Vivian tells us that we are going to survey along transects, which are straight lines that cut through a natural landscape to enable standardised observations and measurements. Every two months over the course of a week, the MareCet team surveys the same transects to monitor dolphin abundance and environmental factors. Lokkaman and Emily start their shift in the back of the boat and show us the form they use to note down all human activity around as well as water salinity, temperature and water depth in the beginning and end of every transect.

Water salinity, temperature and water depth are logged in the ‘effort log’ in the beginning and end of every transect. The observers keep a lookout for dolphins, while all human activity is recorded as well.

“We can expect to see Indo-Pacific humpback dolphins, Irrawaddy dolphins as well as Indo-Pacific finless porpoises in this area,” Vivian tells us, while we set off to start our first transect. The goal of the Matang Dolphin Research Project, MareCet’s second cetacean research project, is to assess population abundance of the cetaceans in the Matang and Pangkor Island area, as well as understand their distribution, habitat use, behaviour, diet and overlaps in human-dolphin interactions. This is why the team puts a lot of effort into conducting interviews with local fishermen, aiming to learn about their fishing activities, their perception about cetaceans and encounters with them, especially cases of entanglements in fishing nets.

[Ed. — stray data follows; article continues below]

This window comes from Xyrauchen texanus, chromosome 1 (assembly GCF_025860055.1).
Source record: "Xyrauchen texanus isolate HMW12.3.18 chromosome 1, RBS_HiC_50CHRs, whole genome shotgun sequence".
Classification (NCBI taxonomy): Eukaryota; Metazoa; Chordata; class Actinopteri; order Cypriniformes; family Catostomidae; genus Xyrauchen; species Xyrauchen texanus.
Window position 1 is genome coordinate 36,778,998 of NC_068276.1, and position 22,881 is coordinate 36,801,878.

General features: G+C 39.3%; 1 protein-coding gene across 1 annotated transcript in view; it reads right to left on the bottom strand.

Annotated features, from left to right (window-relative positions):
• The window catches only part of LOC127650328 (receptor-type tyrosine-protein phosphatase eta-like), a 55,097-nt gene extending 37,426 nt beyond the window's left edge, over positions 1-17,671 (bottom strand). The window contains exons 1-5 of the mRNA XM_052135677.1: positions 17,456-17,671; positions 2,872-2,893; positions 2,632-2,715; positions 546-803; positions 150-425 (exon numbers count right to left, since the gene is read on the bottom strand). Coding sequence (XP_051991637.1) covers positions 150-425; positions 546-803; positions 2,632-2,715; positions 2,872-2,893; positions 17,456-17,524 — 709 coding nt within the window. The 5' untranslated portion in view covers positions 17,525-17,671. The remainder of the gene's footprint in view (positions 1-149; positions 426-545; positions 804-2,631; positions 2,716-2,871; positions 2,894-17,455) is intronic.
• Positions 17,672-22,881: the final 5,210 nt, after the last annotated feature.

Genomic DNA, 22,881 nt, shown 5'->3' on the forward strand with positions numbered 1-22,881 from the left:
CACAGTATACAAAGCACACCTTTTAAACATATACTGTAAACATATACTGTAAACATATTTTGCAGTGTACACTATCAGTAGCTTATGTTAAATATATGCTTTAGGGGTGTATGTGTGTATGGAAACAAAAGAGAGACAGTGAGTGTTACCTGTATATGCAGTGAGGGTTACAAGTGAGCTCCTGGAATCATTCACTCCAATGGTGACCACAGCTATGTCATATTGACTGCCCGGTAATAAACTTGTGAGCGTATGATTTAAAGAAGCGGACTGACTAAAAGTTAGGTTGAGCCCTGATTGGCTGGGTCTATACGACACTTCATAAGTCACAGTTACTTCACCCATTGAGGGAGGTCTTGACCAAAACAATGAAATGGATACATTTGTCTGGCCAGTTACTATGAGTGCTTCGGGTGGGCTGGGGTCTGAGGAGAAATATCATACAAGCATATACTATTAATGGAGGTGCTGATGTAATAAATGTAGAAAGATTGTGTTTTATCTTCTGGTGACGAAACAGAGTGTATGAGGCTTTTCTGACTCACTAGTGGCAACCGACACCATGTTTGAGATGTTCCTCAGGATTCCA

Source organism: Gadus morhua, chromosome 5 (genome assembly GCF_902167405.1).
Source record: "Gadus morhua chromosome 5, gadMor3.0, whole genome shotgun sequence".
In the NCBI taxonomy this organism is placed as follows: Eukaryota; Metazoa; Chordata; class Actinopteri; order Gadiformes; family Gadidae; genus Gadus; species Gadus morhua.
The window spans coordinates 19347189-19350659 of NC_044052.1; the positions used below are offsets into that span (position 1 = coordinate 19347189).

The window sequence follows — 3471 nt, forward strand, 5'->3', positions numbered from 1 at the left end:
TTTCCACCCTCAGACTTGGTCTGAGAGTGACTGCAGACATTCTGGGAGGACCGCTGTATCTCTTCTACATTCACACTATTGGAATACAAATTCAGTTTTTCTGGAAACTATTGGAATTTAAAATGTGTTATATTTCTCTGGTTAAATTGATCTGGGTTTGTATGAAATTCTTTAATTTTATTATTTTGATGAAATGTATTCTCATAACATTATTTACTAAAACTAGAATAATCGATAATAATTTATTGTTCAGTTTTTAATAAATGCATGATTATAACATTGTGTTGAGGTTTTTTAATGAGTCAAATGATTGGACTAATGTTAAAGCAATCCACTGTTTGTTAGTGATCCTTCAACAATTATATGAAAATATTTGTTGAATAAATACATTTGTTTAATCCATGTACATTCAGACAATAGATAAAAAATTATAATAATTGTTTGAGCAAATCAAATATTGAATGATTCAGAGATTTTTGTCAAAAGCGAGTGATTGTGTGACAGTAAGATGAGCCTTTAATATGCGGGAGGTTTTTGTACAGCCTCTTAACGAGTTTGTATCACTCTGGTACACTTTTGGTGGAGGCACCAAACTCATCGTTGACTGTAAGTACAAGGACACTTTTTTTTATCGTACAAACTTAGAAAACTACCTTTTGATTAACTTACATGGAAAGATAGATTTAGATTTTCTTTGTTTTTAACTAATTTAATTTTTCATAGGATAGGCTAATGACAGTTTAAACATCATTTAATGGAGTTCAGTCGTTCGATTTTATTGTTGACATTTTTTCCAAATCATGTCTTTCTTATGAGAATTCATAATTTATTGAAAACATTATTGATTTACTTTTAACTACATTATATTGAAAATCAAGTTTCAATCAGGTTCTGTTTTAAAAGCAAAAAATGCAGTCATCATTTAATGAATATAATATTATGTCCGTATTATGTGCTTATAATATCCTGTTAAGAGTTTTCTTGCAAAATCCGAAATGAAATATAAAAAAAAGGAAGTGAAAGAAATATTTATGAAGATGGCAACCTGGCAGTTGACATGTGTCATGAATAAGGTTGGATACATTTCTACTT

In 2019, based on research data of MareCet, the IUCN Marine Mammal Protected Areas Task Force recognised the waters around Matang and its adjacent coasts as part of the Matang Mangroves and Coastal Waters Important Marine Mammal Area (IMMA).

Fishers and dolphins

Fishers often encounter dolphins because they are both searching for large schools (or groups) of fish in coastal waters. While some interactions are peaceful, others can lead to conflicts or unintended harm to dolphins. Dolphins may become accidentally entangled in fishing gear such as gillnets, trawls, or longlines. This unintentional capture, known as bycatch, can result in injury or death of the dolphins. Vivian explains that the accidental capture of dolphins in fishing gear poses a significant threat to their populations, which is exactly why MareCet aims to work together with fishers and government agencies to raise awareness about the importance of dolphin conservation and promote the adoption of dolphin-friendly fishing practices.

MareCet has introduced several measures to reduce the risk of dolphin bycatch. They give out pingers – high frequency sound emitters – for free to fishers, which attached to boats keep dolphins away. “Especially purse seine boats are very dangerous to dolphins, there are specifically many cases of bottlenose dolphins being caught in their nets,” Vivian tells us. All they ask in return is data. A purse seine is an expansive wall of netting set up to encircle either a designated area or a group of fish. When a school of fish is identified, the boat manoeuvres around them with the net, while a lead line is gradually drawn in, effectively “closing” the net at the bottom. Once the netting has been closed, encircled dolphins cannot escape and can become stressed, entangled and even injured. Fishermen usually try to push out the dolphins from the net before hauling it up, in which case they are usually released alive and okay, however, they are not always successful.